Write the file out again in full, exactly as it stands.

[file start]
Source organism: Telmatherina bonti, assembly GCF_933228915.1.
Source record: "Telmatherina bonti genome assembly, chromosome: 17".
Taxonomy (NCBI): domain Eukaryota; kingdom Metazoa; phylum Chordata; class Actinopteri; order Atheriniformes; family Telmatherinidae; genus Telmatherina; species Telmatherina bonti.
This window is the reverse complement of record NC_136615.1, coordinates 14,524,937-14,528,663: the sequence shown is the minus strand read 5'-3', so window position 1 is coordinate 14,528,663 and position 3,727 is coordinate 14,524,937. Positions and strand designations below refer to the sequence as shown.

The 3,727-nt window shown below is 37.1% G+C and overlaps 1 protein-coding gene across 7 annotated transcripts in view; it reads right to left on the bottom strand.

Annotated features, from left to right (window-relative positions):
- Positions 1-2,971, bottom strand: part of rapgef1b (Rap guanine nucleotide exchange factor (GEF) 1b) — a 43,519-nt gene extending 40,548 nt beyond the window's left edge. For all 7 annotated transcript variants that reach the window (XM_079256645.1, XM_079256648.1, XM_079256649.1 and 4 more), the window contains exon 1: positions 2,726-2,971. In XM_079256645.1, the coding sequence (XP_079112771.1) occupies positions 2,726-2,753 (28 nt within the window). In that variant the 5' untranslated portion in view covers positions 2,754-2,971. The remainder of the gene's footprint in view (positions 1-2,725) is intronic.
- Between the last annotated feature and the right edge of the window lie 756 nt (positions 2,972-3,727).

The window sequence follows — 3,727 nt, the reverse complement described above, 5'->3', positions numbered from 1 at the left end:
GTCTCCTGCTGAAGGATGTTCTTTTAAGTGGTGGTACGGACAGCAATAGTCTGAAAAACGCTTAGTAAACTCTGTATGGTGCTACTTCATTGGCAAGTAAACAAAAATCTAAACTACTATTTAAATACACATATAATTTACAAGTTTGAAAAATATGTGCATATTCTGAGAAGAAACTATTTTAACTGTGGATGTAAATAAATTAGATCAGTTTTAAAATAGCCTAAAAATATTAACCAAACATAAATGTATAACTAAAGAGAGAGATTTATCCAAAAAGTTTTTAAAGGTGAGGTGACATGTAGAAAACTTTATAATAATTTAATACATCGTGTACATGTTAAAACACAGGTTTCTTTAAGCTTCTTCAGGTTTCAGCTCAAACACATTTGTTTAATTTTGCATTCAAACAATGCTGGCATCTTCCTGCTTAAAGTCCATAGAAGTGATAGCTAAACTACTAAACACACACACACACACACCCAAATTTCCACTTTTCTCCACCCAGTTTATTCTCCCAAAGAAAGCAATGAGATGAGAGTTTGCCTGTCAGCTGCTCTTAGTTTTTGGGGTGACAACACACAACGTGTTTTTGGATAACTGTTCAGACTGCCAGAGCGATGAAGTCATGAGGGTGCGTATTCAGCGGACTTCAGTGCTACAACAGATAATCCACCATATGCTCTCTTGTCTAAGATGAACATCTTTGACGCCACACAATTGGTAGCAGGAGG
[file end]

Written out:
Source organism: Telmatherina bonti, assembly GCF_933228915.1.
Source record: "Telmatherina bonti genome assembly, chromosome: 17".
Taxonomy (NCBI): domain Eukaryota; kingdom Metazoa; phylum Chordata; class Actinopteri; order Atheriniformes; family Telmatherinidae; genus Telmatherina; species Telmatherina bonti.
This window is the reverse complement of record NC_136615.1, coordinates 14,524,937-14,528,663: the sequence shown is the minus strand read 5'-3', so window position 1 is coordinate 14,528,663 and position 3,727 is coordinate 14,524,937. Positions and strand designations below refer to the sequence as shown.

The 3,727-nt window shown below is 37.1% G+C and overlaps 1 protein-coding gene across 7 annotated transcripts in view; it reads right to left on the bottom strand.

Annotated features, from left to right (window-relative positions):
- Positions 1-2,971, bottom strand: part of rapgef1b (Rap guanine nucleotide exchange factor (GEF) 1b) — a 43,519-nt gene extending 40,548 nt beyond the window's left edge. For all 7 annotated transcript variants that reach the window (XM_079256645.1, XM_079256648.1, XM_079256649.1 and 4 more), the window contains exon 1: positions 2,726-2,971. In XM_079256645.1, the coding sequence (XP_079112771.1) occupies positions 2,726-2,753 (28 nt within the window). In that variant the 5' untranslated portion in view covers positions 2,754-2,971. The remainder of the gene's footprint in view (positions 1-2,725) is intronic.
- Between the last annotated feature and the right edge of the window lie 756 nt (positions 2,972-3,727).

The window sequence follows — 3,727 nt, the reverse complement described above, 5'->3', positions numbered from 1 at the left end:
GTCTCCTGCTGAAGGATGTTCTTTTAAGTGGTGGTACGGACAGCAATAGTCTGAAAAACGCTTAGTAAACTCTGTATGGTGCTACTTCATTGGCAAGTAAACAAAAATCTAAACTACTATTTAAATACACATATAATTTACAAGTTTGAAAAATATGTGCATATTCTGAGAAGAAACTATTTTAACTGTGGATGTAAATAAATTAGATCAGTTTTAAAATAGCCTAAAAATATTAACCAAACATAAATGTATAACTAAAGAGAGAGATTTATCCAAAAAGTTTTTAAAGGTGAGGTGACATGTAGAAAACTTTATAATAATTTAATACATCGTGTACATGTTAAAACACAGGTTTCTTTAAGCTTCTTCAGGTTTCAGCTCAAACACATTTGTTTAATTTTGCATTCAAACAATGCTGGCATCTTCCTGCTTAAAGTCCATAGAAGTGATAGCTAAACTACTAAACACACACACACACACACCCAAATTTCCACTTTTCTCCACCCAGTTTATTCTCCCAAAGAAAGCAATGAGATGAGAGTTTGCCTGTCAGCTGCTCTTAGTTTTTGGGGTGACAACACACAACGTGTTTTTGGATAACTGTTCAGACTGCCAGAGCGATGAAGTCATGAGGGTGCGTATTCAGCGGACTTCAGTGCTACAACAGATAATCCACCATATGCTCTCTTGTCTAAGATGAACATCTTTGACGCCACACAATTGGTAGCAGGAGG